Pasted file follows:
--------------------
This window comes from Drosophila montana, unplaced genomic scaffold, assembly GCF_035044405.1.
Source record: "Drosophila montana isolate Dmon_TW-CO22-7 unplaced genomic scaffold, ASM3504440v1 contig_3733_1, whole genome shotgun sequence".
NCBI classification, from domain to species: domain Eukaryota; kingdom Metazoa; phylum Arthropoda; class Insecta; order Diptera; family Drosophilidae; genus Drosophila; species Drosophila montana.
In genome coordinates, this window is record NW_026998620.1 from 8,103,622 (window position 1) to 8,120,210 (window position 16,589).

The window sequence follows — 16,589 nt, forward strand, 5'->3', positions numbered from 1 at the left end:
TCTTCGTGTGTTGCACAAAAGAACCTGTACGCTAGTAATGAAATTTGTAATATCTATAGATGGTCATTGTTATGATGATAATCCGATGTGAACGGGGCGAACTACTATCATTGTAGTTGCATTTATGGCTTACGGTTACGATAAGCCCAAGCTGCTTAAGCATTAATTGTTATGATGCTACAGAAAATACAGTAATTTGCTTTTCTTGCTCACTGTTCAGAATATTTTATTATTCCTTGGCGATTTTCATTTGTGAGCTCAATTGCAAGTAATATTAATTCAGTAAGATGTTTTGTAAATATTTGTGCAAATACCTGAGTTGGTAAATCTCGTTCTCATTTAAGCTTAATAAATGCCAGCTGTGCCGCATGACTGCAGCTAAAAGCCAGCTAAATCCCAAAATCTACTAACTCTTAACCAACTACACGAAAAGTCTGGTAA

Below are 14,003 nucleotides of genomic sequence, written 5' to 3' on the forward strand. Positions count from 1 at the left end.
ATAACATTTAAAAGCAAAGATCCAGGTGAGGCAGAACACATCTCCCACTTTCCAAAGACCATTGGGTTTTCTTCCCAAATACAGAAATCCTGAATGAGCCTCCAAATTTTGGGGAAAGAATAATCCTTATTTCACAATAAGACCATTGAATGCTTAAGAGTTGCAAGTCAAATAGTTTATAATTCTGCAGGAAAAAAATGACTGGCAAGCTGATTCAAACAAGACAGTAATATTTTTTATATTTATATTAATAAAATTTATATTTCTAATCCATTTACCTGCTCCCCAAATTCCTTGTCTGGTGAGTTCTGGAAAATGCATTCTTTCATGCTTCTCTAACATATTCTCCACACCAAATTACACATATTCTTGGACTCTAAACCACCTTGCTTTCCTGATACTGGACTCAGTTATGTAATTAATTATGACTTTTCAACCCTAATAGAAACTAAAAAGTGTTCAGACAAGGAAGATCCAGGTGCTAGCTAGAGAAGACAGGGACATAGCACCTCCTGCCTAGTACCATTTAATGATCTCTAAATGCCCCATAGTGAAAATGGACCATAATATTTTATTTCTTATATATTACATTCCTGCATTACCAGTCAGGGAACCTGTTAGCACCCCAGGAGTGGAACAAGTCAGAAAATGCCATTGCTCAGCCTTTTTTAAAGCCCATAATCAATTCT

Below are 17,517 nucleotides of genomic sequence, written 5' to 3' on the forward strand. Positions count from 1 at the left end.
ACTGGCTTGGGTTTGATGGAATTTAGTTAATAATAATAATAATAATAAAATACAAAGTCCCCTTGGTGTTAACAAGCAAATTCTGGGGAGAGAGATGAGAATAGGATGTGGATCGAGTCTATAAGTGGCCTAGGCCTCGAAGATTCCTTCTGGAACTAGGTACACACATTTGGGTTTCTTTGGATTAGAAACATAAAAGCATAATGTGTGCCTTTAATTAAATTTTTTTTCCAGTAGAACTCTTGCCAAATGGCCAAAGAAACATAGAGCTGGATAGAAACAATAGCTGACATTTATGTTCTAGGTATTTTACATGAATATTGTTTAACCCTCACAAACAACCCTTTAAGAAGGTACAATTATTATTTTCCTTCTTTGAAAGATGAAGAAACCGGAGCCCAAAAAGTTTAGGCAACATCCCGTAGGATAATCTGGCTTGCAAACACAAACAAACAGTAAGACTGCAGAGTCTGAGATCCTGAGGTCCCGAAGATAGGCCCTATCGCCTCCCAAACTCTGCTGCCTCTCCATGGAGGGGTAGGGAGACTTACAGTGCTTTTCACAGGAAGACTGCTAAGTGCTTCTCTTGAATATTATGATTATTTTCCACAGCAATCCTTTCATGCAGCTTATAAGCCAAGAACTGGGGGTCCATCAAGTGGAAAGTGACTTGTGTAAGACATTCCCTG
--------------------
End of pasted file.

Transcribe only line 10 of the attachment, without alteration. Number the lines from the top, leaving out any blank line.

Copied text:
ACTGGCTTGGGTTTGATGGAATTTAGTTAATAATAATAATAATAATAAAATACAAAGTCCCCTTGGTGTTAACAAGCAAATTCTGGGGAGAGAGATGAGAATAGGATGTGGATCGAGTCTATAAGTGGCCTAGGCCTCGAAGATTCCTTCTGGAACTAGGTACACACATTTGGGTTTCTTTGGATTAGAAACATAAAAGCATAATGTGTGCCTTTAATTAAATTTTTTTTCCAGTAGAACTCTTGCCAAATGGCCAAAGAAACATAGAGCTGGATAGAAACAATAGCTGACATTTATGTTCTAGGTATTTTACATGAATATTGTTTAACCCTCACAAACAACCCTTTAAGAAGGTACAATTATTATTTTCCTTCTTTGAAAGATGAAGAAACCGGAGCCCAAAAAGTTTAGGCAACATCCCGTAGGATAATCTGGCTTGCAAACACAAACAAACAGTAAGACTGCAGAGTCTGAGATCCTGAGGTCCCGAAGATAGGCCCTATCGCCTCCCAAACTCTGCTGCCTCTCCATGGAGGGGTAGGGAGACTTACAGTGCTTTTCACAGGAAGACTGCTAAGTGCTTCTCTTGAATATTATGATTATTTTCCACAGCAATCCTTTCATGCAGCTTATAAGCCAAGAACTGGGGGTCCATCAAGTGGAAAGTGACTTGTGTAAGACATTCCCTG